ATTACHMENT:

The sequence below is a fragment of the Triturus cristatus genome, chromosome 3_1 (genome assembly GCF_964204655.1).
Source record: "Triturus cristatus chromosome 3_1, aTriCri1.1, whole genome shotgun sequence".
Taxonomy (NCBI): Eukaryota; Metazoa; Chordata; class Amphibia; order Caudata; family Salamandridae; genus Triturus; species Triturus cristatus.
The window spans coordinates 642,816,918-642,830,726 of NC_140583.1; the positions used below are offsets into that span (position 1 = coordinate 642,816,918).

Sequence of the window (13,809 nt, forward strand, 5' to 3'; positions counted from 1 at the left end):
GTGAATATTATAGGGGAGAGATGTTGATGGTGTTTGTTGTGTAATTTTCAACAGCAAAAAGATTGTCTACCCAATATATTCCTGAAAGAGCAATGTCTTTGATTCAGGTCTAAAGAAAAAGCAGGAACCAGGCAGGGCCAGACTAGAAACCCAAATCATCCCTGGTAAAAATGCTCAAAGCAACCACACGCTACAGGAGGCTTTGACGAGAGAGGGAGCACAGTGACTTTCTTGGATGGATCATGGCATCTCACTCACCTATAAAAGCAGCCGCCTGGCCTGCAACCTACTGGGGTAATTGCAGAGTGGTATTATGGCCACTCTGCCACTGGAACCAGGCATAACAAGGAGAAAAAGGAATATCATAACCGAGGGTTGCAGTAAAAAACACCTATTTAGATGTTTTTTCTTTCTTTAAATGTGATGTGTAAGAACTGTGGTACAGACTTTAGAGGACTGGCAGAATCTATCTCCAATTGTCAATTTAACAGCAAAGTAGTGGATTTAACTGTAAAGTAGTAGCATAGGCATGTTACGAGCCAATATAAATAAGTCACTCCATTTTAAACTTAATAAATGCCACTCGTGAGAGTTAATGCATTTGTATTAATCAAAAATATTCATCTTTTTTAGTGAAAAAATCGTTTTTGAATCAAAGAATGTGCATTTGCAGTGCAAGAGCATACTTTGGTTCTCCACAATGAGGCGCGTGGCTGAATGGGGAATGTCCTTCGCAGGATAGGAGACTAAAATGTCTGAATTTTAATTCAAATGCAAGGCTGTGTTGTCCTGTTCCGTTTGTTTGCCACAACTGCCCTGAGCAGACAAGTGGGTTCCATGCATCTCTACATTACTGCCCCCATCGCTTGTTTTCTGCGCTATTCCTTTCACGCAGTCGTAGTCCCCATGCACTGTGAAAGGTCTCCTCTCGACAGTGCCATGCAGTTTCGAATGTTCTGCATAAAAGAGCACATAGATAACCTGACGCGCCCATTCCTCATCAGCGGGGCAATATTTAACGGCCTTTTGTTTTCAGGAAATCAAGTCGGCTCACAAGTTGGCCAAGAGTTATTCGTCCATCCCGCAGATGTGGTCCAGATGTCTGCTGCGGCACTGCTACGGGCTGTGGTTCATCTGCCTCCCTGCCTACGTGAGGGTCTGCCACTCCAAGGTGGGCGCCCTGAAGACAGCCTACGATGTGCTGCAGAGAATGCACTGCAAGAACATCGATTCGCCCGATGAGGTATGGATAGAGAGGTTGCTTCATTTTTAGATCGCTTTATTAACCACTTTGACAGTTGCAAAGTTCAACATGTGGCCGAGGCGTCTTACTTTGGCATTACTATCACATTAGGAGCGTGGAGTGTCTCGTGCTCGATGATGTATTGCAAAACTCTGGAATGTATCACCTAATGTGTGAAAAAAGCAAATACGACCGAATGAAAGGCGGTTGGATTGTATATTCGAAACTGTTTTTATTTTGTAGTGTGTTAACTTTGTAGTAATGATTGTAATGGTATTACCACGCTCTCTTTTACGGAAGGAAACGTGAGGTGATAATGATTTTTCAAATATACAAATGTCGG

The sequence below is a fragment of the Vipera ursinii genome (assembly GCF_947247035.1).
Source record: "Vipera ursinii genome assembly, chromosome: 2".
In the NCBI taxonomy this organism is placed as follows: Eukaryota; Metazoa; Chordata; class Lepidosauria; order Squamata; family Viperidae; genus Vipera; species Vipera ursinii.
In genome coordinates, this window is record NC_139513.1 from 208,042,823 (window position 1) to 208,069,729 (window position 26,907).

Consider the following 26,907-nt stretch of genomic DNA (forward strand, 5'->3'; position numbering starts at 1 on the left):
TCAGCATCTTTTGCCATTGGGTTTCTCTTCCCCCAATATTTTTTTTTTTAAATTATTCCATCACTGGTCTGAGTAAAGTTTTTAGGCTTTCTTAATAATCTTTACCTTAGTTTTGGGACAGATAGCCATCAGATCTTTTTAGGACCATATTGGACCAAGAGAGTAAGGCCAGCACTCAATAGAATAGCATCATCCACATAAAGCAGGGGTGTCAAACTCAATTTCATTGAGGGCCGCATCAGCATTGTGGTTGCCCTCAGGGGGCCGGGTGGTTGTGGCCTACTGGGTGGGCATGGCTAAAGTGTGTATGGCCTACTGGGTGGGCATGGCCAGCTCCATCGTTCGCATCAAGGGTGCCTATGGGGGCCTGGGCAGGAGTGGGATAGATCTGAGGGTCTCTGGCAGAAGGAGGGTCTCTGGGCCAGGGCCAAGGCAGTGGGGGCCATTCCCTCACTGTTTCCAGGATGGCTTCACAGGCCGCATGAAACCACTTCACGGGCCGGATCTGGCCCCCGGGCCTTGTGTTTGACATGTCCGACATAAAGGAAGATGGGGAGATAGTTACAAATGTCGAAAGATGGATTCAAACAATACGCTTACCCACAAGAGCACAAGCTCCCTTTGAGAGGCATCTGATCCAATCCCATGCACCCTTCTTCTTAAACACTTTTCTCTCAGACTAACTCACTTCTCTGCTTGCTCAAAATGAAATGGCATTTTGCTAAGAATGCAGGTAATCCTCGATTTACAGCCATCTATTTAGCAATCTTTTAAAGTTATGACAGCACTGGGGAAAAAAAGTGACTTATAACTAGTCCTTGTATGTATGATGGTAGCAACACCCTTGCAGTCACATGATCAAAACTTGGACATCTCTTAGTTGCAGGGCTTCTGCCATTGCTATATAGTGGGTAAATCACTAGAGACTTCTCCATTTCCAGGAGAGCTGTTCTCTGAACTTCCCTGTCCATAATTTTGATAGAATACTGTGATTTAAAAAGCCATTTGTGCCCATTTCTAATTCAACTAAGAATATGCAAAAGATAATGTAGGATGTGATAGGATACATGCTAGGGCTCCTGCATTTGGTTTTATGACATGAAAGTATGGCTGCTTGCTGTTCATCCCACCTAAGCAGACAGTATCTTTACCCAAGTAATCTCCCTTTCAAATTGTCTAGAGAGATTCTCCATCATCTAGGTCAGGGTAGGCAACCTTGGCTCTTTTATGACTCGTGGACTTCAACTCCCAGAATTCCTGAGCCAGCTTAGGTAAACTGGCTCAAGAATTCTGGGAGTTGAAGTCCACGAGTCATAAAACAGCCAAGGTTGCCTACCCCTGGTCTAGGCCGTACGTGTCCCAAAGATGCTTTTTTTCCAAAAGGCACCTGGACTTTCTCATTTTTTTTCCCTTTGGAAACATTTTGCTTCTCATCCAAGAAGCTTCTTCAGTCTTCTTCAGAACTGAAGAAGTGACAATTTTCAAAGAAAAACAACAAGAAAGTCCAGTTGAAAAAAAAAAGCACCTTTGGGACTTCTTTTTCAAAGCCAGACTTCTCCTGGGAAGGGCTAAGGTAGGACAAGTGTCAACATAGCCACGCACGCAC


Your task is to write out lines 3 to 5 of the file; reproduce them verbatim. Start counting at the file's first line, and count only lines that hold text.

Taxonomy (NCBI): Eukaryota; Metazoa; Chordata; class Amphibia; order Caudata; family Salamandridae; genus Triturus; species Triturus cristatus.
The window spans coordinates 642,816,918-642,830,726 of NC_140583.1; the positions used below are offsets into that span (position 1 = coordinate 642,816,918).

Sequence of the window (13,809 nt, forward strand, 5' to 3'; positions counted from 1 at the left end):